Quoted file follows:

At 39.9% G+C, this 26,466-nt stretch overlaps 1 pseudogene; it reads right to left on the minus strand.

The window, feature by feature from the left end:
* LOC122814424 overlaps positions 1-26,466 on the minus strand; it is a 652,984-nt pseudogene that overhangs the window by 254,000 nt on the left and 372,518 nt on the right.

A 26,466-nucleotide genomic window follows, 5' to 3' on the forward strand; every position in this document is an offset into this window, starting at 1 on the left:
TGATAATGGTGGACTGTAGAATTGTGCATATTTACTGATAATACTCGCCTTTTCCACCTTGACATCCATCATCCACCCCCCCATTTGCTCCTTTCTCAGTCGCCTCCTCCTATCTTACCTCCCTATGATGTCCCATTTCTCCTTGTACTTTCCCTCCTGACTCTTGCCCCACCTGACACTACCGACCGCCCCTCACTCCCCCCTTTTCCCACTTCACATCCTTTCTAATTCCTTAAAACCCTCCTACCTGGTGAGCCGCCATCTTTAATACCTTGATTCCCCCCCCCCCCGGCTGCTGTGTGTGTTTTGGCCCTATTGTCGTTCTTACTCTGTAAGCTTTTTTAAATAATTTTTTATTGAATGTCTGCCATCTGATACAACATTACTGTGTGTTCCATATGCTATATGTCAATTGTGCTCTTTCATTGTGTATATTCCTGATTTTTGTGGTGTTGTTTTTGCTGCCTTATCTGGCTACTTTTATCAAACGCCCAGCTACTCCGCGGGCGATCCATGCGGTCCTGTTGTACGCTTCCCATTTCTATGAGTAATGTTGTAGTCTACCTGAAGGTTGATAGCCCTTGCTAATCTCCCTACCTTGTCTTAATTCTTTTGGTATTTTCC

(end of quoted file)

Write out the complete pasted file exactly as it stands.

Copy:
At 39.9% G+C, this 26,466-nt stretch overlaps 1 pseudogene; it reads right to left on the minus strand.

The window, feature by feature from the left end:
* LOC122814424 overlaps positions 1-26,466 on the minus strand; it is a 652,984-nt pseudogene that overhangs the window by 254,000 nt on the left and 372,518 nt on the right.

A 26,466-nucleotide genomic window follows, 5' to 3' on the forward strand; every position in this document is an offset into this window, starting at 1 on the left:
TGATAATGGTGGACTGTAGAATTGTGCATATTTACTGATAATACTCGCCTTTTCCACCTTGACATCCATCATCCACCCCCCCATTTGCTCCTTTCTCAGTCGCCTCCTCCTATCTTACCTCCCTATGATGTCCCATTTCTCCTTGTACTTTCCCTCCTGACTCTTGCCCCACCTGACACTACCGACCGCCCCTCACTCCCCCCTTTTCCCACTTCACATCCTTTCTAATTCCTTAAAACCCTCCTACCTGGTGAGCCGCCATCTTTAATACCTTGATTCCCCCCCCCCCCGGCTGCTGTGTGTGTTTTGGCCCTATTGTCGTTCTTACTCTGTAAGCTTTTTTAAATAATTTTTTATTGAATGTCTGCCATCTGATACAACATTACTGTGTGTTCCATATGCTATATGTCAATTGTGCTCTTTCATTGTGTATATTCCTGATTTTTGTGGTGTTGTTTTTGCTGCCTTATCTGGCTACTTTTATCAAACGCCCAGCTACTCCGCGGGCGATCCATGCGGTCCTGTTGTACGCTTCCCATTTCTATGAGTAATGTTGTAGTCTACCTGAAGGTTGATAGCCCTTGCTAATCTCCCTACCTTGTCTTAATTCTTTTGGTATTTTCC